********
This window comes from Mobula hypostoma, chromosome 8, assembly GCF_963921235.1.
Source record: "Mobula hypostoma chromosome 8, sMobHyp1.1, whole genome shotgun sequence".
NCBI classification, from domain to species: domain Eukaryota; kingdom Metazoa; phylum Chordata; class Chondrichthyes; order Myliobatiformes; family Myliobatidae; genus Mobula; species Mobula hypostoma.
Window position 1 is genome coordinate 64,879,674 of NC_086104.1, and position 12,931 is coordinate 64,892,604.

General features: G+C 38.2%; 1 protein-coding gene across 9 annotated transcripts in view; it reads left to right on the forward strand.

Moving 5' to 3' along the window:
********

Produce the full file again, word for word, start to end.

This window comes from Mobula hypostoma, chromosome 8, assembly GCF_963921235.1.
Source record: "Mobula hypostoma chromosome 8, sMobHyp1.1, whole genome shotgun sequence".
NCBI classification, from domain to species: domain Eukaryota; kingdom Metazoa; phylum Chordata; class Chondrichthyes; order Myliobatiformes; family Myliobatidae; genus Mobula; species Mobula hypostoma.
Window position 1 is genome coordinate 64,879,674 of NC_086104.1, and position 12,931 is coordinate 64,892,604.

General features: G+C 38.2%; 1 protein-coding gene across 9 annotated transcripts in view; it reads left to right on the forward strand.

Moving 5' to 3' along the window: